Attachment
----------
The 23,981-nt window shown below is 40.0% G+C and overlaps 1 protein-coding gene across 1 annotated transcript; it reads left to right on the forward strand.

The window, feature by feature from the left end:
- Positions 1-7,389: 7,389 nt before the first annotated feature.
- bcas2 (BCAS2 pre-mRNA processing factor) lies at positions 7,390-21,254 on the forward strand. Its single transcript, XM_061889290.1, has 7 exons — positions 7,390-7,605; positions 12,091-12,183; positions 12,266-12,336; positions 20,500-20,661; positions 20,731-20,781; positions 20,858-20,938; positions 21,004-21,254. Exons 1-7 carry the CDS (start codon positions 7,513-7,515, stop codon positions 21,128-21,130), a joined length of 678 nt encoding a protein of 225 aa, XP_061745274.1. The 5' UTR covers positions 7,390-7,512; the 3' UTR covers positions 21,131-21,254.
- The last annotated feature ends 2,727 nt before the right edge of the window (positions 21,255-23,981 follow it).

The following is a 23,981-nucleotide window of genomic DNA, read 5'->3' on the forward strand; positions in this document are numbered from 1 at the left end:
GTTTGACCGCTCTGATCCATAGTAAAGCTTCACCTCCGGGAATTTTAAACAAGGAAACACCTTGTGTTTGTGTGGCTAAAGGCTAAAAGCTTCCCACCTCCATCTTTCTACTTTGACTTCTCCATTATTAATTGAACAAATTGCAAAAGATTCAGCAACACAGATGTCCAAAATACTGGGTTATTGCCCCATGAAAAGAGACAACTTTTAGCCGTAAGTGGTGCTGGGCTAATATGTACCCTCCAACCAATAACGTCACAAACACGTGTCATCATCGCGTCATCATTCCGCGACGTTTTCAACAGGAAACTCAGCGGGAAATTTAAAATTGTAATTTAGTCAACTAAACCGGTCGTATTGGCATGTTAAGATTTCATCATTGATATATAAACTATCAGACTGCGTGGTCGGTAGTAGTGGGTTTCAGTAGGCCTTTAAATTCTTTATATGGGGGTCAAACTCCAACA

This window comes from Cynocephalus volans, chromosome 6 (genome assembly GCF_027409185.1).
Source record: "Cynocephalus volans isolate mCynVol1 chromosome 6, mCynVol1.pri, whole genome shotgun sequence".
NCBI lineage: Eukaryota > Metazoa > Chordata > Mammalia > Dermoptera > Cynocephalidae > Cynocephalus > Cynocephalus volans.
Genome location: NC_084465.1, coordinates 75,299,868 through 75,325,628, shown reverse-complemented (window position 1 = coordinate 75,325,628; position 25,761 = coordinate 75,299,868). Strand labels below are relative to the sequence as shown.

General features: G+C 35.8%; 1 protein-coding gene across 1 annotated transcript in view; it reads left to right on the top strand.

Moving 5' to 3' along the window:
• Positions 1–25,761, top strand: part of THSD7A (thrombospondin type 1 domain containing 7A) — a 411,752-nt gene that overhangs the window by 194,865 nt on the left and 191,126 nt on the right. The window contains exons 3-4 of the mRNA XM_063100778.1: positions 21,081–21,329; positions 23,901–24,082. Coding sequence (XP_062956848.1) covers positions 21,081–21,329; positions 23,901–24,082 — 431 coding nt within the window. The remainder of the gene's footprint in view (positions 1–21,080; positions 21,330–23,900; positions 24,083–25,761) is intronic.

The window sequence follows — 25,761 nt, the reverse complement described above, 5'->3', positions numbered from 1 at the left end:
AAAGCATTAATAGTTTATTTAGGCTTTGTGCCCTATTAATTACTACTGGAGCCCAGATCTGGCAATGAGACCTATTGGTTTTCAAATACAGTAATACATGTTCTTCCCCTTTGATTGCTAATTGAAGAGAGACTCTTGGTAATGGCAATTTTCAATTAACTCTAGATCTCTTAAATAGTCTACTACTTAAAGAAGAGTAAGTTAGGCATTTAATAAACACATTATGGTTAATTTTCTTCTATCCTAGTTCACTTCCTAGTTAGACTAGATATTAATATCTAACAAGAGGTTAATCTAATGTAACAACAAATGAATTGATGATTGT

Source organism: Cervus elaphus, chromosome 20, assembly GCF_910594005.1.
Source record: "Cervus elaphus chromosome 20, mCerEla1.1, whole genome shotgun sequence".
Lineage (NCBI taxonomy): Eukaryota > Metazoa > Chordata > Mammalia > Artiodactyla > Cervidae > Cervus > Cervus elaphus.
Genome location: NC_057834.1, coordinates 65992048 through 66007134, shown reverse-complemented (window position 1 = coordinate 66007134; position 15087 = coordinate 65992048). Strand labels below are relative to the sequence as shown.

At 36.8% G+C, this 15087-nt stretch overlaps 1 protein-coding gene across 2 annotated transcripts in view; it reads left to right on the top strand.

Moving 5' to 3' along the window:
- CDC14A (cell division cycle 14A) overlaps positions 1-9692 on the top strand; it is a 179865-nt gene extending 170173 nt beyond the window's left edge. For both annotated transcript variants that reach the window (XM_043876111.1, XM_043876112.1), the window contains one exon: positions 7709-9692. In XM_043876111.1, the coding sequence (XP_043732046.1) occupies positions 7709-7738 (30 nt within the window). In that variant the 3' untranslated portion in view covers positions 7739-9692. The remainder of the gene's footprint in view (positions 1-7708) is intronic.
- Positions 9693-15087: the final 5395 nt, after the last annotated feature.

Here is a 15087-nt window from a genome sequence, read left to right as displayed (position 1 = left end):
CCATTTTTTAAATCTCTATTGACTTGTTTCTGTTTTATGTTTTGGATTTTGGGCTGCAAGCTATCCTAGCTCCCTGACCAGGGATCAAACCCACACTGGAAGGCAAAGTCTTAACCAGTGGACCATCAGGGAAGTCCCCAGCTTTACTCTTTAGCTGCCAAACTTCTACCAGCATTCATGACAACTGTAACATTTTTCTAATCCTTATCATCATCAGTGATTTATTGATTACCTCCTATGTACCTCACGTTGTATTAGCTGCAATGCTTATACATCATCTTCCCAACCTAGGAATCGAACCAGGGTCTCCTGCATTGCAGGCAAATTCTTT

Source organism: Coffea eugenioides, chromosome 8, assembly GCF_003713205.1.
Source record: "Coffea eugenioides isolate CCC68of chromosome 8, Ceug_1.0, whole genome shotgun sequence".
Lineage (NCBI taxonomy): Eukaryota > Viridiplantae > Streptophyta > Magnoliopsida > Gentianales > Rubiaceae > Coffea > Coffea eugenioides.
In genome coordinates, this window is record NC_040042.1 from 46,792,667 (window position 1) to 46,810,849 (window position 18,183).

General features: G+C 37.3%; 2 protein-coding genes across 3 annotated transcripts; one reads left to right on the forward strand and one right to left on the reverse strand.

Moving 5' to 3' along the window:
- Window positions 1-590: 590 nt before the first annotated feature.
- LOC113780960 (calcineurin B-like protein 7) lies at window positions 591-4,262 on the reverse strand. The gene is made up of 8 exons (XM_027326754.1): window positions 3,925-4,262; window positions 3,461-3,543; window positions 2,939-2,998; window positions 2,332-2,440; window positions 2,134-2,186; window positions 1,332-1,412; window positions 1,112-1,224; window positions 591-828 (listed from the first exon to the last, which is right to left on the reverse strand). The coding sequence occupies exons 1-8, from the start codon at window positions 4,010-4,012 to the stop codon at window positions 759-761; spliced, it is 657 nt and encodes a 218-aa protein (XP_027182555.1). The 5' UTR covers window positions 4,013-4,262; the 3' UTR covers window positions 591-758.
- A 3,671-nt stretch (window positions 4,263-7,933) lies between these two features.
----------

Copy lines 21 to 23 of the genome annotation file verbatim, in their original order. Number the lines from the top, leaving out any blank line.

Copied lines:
At 36.8% G+C, this 15087-nt stretch overlaps 1 protein-coding gene across 2 annotated transcripts in view; it reads left to right on the top strand.

Moving 5' to 3' along the window:
- CDC14A (cell division cycle 14A) overlaps positions 1-9692 on the top strand; it is a 179865-nt gene extending 170173 nt beyond the window's left edge. For both annotated transcript variants that reach the window (XM_043876111.1, XM_043876112.1), the window contains one exon: positions 7709-9692. In XM_043876111.1, the coding sequence (XP_043732046.1) occupies positions 7709-7738 (30 nt within the window). In that variant the 3' untranslated portion in view covers positions 7739-9692. The remainder of the gene's footprint in view (positions 1-7708) is intronic.